GJEP on What Really Happened in Copenhagen
Global Justice Ecology Project attended the UN Climate Conference in Copenhagen in December along with allies from all around the world. Global Justice Ecology Project Executive Director Anne Petermann and Co-Director/Strategist Orin Langelle report in this month’s issue of Z Magazine (linked below) what happened in Copenhagen and what it means for the future of climate change activism in the U.S. and worldwide. Also included is a link to a 28 minute radio interview of Anne Petermann which is being distributed by the Women’s International News Gathering Serivce (WINGS). And finally, a reminder to please take part in our survey to help Global Justice Ecology Project move forward in 2010.
From this month’s issue of Z Magazine : What Really Happened in Copenhagen?The iron fist of the market versus iron in the soul of the social movements
When the 15th Conference of the Parties (COP15) of the UN Framework Convention on Climate Change (UNFCCC) “negotiations” ended in Copenhagen, a colleague from ATTAC France remarked that we might have just witnessed the tipping point of the end of capitalism and the New World Order.
On one hand, there was the official conference representing a corporate- and market-driven system being propped up by governments responsible for this crisis. On the other, there were the thousands that gathered from across the globe to protest false solutions and promote real ones. The road to Copenhagen for many activists began on September 18, 2008 when over 100 people from 21 countries came together to discuss mobilizing for Copenhagen.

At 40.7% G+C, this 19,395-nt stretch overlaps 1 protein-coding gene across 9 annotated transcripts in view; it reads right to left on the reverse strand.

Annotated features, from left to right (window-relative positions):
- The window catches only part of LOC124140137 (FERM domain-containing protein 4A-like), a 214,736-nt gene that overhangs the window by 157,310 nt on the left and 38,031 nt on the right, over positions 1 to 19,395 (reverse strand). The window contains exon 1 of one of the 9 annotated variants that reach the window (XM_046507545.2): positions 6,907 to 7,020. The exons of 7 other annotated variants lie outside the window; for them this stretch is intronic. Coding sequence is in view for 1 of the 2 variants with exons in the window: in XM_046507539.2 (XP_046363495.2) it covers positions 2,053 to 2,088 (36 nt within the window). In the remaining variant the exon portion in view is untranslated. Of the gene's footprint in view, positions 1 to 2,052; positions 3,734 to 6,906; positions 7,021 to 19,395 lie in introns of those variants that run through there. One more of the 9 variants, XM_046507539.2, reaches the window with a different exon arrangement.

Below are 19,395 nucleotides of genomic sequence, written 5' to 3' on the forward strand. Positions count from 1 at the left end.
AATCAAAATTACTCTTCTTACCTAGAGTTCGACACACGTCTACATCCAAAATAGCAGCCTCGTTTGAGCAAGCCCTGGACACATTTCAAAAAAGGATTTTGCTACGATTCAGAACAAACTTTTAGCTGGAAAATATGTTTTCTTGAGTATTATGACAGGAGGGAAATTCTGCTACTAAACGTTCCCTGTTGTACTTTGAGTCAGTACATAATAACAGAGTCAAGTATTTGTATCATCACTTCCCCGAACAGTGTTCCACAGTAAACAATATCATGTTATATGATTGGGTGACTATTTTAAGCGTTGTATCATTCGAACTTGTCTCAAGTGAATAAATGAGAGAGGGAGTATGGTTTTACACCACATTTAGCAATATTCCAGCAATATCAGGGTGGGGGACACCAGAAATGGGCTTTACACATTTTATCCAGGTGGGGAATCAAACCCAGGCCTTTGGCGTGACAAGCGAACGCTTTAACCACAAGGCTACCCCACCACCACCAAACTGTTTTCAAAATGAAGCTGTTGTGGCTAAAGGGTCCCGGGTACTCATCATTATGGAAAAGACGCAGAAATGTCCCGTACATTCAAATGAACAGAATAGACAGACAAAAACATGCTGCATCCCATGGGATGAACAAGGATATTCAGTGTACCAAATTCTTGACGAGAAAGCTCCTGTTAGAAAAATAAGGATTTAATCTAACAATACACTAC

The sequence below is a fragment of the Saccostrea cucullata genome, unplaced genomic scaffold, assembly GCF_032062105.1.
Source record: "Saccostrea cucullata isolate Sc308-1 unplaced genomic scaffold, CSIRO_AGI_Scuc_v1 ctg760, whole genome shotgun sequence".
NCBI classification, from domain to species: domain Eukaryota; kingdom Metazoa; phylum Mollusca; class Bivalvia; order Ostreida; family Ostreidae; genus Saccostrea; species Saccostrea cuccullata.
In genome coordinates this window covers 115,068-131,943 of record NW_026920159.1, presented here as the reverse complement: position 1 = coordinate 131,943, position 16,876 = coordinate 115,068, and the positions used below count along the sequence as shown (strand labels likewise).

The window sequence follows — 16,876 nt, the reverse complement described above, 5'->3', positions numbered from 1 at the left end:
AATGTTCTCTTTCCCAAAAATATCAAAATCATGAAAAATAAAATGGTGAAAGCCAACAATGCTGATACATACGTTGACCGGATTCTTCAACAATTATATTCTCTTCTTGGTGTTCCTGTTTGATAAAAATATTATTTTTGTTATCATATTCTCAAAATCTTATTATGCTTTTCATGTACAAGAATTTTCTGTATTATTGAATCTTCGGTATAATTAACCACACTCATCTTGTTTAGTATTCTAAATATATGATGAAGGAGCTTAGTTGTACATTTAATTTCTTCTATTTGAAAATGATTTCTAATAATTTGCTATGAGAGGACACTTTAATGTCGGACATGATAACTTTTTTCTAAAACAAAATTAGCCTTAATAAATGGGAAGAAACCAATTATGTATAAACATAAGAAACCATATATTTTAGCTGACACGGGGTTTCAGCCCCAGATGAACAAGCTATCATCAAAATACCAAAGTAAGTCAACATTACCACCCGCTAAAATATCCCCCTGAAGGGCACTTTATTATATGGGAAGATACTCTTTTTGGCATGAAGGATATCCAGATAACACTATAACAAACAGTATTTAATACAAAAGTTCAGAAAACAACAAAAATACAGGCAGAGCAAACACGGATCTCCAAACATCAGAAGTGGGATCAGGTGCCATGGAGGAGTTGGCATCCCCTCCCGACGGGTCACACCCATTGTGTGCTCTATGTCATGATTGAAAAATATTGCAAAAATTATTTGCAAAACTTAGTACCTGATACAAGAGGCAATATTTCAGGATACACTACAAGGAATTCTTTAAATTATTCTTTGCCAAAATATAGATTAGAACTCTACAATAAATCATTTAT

Over the next year, meetings were held in Poznan, Poland (2008 UN Climate Conference), in Belem, Brazil during the 2009 World Social Forum, and in Copenhagen. Somewhere in the midst of those meetings, Climate Justice Action was formed and became the major network for organizing the demonstrations in Copenhagen. Other Danish organizations pulled together the alternative Peoples’ Summit Klimaforum09, which featured workshops, debates, art, and serious discussions that a new world was not only possible, but necessary. An estimated 10,000 people took part each day in Klimaforum09 activities.
Please visit the Z Magazine website to read the full article or buy Z Magazine‘s February issue on newsstands now.
Global Justice Ecology Project Radio Report Back on Copenhagen Climate Talks
You can also listen to Executive Director, Anne Petermann, give a 28 minute report-back on Copenhagen in a radio interview with Kellia Ramares from Broadcaster at Large: Challenging the Assumptions We Live By, which is also being broadcast through the Women’s International News Gathering Service (WINGS).
In the interview, Petermann analyzes what took place in Copenhagen and the implications and ramifications for peoples, forests and biodiversity globally.